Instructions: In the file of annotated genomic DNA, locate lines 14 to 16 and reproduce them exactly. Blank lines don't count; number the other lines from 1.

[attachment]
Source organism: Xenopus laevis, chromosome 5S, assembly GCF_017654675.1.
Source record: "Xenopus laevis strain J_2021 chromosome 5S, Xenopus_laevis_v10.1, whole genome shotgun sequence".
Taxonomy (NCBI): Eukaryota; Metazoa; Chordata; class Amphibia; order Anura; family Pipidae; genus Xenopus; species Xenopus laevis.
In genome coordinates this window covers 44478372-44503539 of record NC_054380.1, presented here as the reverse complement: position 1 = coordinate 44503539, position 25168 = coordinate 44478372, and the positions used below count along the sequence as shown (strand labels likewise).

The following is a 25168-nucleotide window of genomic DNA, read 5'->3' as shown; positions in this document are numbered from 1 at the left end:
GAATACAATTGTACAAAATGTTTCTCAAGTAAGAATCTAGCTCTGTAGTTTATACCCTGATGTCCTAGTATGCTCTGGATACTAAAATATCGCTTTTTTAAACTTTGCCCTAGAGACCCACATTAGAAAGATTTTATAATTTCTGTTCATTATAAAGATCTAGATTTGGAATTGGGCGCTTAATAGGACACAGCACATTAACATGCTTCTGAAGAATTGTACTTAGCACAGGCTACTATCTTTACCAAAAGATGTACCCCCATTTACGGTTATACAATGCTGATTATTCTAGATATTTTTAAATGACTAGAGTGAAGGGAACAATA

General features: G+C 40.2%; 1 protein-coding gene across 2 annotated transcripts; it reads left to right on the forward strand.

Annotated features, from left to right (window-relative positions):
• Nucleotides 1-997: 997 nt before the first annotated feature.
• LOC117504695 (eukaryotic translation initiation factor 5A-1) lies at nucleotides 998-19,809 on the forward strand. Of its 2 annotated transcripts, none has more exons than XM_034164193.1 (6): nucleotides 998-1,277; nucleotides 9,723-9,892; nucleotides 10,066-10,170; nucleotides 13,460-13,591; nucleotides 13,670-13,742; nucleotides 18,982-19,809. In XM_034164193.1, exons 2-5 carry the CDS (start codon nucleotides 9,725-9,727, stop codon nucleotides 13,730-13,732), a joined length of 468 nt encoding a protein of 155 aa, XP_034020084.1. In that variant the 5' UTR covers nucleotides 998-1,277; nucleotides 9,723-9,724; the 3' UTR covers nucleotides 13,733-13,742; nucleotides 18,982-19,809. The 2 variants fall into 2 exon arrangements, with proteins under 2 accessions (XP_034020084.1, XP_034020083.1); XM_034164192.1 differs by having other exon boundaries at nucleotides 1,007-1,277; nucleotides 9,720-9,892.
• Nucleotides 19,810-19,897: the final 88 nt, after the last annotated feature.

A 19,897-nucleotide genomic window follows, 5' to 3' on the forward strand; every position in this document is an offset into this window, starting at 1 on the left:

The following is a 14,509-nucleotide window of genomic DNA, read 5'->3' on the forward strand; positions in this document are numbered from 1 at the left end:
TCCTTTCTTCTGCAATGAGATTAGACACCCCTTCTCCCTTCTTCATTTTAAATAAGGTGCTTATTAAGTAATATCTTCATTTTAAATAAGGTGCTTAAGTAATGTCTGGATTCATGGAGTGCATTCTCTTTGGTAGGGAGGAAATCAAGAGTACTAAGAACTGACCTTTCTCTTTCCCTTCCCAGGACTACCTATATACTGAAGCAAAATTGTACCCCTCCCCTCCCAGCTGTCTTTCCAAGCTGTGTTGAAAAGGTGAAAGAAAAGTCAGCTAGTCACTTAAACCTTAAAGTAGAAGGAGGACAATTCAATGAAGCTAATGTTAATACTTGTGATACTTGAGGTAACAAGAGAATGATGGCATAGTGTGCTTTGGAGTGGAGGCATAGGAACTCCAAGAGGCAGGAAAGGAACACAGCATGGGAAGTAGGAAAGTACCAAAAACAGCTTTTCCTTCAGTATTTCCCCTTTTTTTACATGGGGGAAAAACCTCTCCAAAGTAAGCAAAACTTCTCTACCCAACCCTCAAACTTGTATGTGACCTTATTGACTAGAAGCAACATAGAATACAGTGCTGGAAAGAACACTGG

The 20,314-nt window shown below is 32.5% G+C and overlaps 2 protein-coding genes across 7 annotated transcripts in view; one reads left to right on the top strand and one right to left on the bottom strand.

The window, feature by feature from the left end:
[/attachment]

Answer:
TCCTTTCTTCTGCAATGAGATTAGACACCCCTTCTCCCTTCTTCATTTTAAATAAGGTGCTTATTAAGTAATATCTTCATTTTAAATAAGGTGCTTAAGTAATGTCTGGATTCATGGAGTGCATTCTCTTTGGTAGGGAGGAAATCAAGAGTACTAAGAACTGACCTTTCTCTTTCCCTTCCCAGGACTACCTATATACTGAAGCAAAATTGTACCCCTCCCCTCCCAGCTGTCTTTCCAAGCTGTGTTGAAAAGGTGAAAGAAAAGTCAGCTAGTCACTTAAACCTTAAAGTAGAAGGAGGACAATTCAATGAAGCTAATGTTAATACTTGTGATACTTGAGGTAACAAGAGAATGATGGCATAGTGTGCTTTGGAGTGGAGGCATAGGAACTCCAAGAGGCAGGAAAGGAACACAGCATGGGAAGTAGGAAAGTACCAAAAACAGCTTTTCCTTCAGTATTTCCCCTTTTTTTACATGGGGGAAAAACCTCTCCAAAGTAAGCAAAACTTCTCTACCCAACCCTCAAACTTGTATGTGACCTTATTGACTAGAAGCAACATAGAATACAGTGCTGGAAAGAACACTGG

The 20,314-nt window shown below is 32.5% G+C and overlaps 2 protein-coding genes across 7 annotated transcripts in view; one reads left to right on the top strand and one right to left on the bottom strand.

The window, feature by feature from the left end: